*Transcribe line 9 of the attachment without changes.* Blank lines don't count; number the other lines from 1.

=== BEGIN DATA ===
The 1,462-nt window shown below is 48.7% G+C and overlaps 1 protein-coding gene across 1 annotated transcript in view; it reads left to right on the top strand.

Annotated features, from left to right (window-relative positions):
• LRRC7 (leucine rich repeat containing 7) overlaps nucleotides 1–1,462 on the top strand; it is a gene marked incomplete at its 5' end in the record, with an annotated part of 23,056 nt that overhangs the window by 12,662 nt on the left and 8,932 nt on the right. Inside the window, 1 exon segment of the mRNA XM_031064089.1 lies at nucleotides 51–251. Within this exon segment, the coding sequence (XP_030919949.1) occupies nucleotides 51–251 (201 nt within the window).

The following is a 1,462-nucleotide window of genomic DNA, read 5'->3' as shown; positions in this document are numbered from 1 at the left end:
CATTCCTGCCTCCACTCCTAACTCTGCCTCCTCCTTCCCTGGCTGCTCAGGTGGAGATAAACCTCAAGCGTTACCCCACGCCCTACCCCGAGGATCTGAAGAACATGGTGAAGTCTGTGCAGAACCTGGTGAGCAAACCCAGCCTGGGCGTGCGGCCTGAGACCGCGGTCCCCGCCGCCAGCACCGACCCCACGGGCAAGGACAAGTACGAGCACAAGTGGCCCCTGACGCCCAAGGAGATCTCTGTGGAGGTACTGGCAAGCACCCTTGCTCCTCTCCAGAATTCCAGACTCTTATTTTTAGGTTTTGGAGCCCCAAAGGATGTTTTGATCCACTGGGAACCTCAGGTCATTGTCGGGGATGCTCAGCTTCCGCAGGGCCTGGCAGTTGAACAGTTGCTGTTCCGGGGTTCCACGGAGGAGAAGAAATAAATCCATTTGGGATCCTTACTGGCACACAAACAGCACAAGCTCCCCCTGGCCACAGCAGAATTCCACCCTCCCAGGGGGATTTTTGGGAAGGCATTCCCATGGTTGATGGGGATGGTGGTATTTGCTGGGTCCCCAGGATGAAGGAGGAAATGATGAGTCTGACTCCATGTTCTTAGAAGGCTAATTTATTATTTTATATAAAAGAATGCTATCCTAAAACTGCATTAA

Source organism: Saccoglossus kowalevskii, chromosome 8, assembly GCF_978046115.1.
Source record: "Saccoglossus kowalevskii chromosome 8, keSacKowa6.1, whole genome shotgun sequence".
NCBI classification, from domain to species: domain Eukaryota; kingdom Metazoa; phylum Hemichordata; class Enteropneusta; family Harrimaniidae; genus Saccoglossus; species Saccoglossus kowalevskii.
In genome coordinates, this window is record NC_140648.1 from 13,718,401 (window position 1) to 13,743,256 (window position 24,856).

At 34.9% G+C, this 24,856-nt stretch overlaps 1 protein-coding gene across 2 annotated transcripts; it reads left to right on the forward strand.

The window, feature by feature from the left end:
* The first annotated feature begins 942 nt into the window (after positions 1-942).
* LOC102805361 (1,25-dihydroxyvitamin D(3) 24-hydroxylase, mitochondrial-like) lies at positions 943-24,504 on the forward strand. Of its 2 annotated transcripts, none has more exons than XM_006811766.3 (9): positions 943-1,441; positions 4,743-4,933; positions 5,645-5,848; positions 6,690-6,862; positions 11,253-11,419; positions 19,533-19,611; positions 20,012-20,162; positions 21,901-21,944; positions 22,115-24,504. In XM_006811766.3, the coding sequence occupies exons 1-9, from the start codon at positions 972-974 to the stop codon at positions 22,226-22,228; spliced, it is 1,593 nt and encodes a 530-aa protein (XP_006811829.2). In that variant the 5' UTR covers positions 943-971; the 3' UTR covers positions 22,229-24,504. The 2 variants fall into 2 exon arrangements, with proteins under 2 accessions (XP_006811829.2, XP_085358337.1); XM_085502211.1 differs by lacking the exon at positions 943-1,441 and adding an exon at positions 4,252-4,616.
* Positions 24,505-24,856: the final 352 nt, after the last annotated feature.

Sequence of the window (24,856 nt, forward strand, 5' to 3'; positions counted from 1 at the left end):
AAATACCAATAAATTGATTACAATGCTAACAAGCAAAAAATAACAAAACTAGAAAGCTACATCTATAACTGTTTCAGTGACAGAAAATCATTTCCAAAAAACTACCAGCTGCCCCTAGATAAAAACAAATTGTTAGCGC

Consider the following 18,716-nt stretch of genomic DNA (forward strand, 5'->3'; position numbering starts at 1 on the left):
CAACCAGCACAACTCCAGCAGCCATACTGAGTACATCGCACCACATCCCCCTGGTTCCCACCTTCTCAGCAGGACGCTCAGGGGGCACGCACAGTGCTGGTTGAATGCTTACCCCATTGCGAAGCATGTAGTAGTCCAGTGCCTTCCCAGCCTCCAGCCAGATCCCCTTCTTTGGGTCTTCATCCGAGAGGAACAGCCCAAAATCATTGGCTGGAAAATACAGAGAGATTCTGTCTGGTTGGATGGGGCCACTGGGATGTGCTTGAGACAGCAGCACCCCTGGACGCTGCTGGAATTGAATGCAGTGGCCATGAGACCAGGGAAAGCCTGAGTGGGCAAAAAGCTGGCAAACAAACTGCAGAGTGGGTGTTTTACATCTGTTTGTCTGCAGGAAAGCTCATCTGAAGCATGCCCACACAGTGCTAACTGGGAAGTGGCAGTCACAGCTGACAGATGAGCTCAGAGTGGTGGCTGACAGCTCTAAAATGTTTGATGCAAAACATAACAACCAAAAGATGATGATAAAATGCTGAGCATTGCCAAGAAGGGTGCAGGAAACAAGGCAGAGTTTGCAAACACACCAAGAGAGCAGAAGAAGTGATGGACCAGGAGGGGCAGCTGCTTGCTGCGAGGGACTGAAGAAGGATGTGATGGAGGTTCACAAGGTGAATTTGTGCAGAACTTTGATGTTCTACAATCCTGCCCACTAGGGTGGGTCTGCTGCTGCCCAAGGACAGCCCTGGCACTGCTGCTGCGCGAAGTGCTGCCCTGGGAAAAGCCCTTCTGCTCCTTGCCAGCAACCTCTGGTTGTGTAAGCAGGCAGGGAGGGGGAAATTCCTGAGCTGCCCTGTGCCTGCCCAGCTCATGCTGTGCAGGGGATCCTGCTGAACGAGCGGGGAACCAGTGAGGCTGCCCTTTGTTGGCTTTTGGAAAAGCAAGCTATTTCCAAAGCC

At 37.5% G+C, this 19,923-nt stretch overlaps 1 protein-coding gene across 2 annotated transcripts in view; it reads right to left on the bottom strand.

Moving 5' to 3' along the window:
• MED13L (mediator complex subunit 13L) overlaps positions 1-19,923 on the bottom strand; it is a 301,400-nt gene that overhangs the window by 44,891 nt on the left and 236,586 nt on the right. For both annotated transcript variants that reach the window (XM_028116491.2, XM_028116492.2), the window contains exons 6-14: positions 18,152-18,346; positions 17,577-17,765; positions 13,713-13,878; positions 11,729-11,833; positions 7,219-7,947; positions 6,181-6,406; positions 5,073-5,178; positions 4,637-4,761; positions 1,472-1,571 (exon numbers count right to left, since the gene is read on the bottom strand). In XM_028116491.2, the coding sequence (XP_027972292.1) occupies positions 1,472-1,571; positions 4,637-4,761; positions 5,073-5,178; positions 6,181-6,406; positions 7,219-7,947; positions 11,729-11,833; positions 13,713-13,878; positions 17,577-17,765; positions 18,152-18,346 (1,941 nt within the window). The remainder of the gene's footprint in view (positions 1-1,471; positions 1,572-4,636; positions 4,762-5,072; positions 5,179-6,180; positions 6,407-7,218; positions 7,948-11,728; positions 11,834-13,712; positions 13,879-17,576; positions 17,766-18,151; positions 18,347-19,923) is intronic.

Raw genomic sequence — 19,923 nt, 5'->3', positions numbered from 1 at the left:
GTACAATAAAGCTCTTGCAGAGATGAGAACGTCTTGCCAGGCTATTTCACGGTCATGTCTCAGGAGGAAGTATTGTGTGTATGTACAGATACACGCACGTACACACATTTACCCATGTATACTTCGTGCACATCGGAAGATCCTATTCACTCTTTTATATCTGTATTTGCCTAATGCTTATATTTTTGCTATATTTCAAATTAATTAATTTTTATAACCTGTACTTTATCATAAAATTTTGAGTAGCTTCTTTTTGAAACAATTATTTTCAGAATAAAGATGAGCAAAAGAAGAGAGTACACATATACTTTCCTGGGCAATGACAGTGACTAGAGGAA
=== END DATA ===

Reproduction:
In genome coordinates, this window is record NC_140648.1 from 13,718,401 (window position 1) to 13,743,256 (window position 24,856).